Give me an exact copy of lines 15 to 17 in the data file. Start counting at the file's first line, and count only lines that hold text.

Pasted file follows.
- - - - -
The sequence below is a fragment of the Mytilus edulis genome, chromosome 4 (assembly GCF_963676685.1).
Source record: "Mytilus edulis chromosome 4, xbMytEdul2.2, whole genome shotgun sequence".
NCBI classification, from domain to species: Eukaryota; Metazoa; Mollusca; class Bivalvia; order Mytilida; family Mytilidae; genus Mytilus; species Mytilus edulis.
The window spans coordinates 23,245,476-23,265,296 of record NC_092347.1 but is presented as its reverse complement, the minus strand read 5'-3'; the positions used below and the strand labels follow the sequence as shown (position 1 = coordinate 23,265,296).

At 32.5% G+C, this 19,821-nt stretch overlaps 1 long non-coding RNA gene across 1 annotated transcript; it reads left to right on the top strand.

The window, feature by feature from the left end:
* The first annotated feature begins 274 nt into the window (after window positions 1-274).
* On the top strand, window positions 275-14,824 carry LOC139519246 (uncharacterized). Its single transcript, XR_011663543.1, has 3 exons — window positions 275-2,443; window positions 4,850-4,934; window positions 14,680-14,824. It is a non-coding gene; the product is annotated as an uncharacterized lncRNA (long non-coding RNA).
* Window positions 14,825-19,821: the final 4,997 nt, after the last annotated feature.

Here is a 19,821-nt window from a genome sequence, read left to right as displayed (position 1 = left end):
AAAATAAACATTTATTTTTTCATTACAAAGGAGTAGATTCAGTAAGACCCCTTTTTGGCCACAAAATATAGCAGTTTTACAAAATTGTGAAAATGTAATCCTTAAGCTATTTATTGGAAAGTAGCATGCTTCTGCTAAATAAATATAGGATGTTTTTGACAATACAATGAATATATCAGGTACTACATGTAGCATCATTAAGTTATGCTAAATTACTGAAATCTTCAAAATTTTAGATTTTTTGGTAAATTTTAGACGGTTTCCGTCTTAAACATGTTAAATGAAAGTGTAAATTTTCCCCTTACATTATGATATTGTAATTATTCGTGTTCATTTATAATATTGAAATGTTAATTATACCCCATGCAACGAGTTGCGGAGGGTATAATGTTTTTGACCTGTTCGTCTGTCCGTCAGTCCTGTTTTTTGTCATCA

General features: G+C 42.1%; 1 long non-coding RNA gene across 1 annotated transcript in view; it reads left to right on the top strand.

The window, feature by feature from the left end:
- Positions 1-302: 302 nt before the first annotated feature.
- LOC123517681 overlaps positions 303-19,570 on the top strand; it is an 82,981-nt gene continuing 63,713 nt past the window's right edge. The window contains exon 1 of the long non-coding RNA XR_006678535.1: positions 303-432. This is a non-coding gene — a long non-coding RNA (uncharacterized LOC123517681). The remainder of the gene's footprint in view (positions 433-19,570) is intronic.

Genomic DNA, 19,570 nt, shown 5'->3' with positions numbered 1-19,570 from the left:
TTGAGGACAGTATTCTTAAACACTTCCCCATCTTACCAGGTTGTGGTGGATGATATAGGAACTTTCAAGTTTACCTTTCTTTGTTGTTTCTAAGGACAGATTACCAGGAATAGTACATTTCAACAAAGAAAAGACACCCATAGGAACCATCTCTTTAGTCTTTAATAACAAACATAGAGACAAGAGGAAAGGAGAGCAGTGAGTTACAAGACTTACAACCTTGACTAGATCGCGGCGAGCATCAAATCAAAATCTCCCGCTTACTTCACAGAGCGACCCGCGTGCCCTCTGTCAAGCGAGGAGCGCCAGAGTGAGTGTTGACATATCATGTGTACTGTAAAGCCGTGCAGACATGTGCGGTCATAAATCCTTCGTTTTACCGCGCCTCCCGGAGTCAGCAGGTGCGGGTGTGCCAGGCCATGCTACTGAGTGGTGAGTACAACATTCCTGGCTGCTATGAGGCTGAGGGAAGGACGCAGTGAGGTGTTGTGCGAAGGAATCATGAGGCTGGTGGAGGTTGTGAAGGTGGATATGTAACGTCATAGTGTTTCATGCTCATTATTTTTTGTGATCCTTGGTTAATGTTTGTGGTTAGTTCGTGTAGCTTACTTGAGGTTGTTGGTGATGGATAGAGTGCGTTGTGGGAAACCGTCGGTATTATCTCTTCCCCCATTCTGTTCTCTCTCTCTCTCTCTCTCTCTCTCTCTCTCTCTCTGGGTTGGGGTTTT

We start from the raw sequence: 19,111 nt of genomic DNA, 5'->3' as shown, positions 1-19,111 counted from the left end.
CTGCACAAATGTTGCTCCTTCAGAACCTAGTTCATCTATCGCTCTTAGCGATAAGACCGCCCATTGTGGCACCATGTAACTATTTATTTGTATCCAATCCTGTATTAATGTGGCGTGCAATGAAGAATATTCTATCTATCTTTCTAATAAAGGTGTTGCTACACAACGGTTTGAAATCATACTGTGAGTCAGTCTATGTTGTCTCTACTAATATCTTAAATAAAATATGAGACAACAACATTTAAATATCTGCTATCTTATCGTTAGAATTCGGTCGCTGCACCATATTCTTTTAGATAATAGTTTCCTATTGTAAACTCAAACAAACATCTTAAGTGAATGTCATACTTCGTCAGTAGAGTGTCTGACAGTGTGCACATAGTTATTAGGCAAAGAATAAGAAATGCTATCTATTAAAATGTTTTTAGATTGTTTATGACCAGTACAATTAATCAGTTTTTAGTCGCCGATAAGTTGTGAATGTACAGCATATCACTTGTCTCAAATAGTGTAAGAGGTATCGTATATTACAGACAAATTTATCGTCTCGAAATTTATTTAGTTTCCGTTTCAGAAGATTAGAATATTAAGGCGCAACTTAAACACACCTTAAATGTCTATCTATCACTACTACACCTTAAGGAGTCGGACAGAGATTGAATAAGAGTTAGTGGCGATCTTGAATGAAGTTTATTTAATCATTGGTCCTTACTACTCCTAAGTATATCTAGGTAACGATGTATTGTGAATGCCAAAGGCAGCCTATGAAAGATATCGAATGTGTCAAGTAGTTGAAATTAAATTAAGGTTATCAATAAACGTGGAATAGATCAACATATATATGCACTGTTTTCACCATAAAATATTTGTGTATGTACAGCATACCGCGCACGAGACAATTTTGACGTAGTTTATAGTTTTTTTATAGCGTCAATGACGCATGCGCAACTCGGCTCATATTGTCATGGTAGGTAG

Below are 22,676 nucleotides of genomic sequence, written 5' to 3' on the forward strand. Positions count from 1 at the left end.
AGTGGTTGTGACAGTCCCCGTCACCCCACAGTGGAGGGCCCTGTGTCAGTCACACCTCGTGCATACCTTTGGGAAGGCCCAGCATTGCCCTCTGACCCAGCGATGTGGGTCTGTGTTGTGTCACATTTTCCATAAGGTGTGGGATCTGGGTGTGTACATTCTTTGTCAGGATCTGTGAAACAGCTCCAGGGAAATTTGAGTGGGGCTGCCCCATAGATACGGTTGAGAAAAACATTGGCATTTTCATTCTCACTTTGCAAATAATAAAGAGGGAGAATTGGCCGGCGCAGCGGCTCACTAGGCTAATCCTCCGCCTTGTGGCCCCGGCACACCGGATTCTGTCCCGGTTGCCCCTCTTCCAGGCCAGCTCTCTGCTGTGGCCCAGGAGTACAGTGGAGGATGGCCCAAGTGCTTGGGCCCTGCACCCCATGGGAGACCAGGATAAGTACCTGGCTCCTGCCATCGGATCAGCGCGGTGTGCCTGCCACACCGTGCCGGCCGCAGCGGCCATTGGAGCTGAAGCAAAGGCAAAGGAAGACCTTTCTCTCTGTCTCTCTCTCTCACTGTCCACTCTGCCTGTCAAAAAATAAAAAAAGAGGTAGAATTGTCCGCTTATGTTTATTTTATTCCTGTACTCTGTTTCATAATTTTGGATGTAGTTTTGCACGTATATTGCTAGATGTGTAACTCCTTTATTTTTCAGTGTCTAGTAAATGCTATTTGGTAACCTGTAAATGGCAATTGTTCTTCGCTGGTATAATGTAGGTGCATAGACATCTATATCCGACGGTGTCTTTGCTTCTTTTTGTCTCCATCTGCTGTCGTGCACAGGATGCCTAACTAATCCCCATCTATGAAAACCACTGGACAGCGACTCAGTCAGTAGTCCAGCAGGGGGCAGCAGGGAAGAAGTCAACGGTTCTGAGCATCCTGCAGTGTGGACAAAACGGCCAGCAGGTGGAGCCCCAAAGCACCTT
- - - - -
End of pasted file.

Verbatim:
- LOC123517681 overlaps positions 303-19,570 on the top strand; it is an 82,981-nt gene continuing 63,713 nt past the window's right edge. The window contains exon 1 of the long non-coding RNA XR_006678535.1: positions 303-432. This is a non-coding gene — a long non-coding RNA (uncharacterized LOC123517681). The remainder of the gene's footprint in view (positions 433-19,570) is intronic.

Genomic DNA, 19,570 nt, shown 5'->3' with positions numbered 1-19,570 from the left:
TTGAGGACAGTATTCTTAAACACTTCCCCATCTTACCAGGTTGTGGTGGATGATATAGGAACTTTCAAGTTTACCTTTCTTTGTTGTTTCTAAGGACAGATTACCAGGAATAGTACATTTCAACAAAGAAAAGACACCCATAGGAACCATCTCTTTAGTCTTTAATAACAAACATAGAGACAAGAGGAAAGGAGAGCAGTGAGTTACAAGACTTACAACCTTGACTAGATCGCGGCGAGCATCAAATCAAAATCTCCCGCTTACTTCACAGAGCGACCCGCGTGCCCTCTGTCAAGCGAGGAGCGCCAGAGTGAGTGTTGACATATCATGTGTACTGTAAAGCCGTGCAGACATGTGCGGTCATAAATCCTTCGTTTTACCGCGCCTCCCGGAGTCAGCAGGTGCGGGTGTGCCAGGCCATGCTACTGAGTGGTGAGTACAACATTCCTGGCTGCTATGAGGCTGAGGGAAGGACGCAGTGAGGTGTTGTGCGAAGGAATCATGAGGCTGGTGGAGGTTGTGAAGGTGGATATGTAACGTCATAGTGTTTCATGCTCATTATTTTTTGTGATCCTTGGTTAATGTTTGTGGTTAGTTCGTGTAGCTTACTTGAGGTTGTTGGTGATGGATAGAGTGCGTTGTGGGAAACCGTCGGTATTATCTCTTCCCCCATTCTGTTCTCTCTCTCTCTCTCTCTCTCTCTCTCTCTCTCTCTGGGTTGGGGTTTT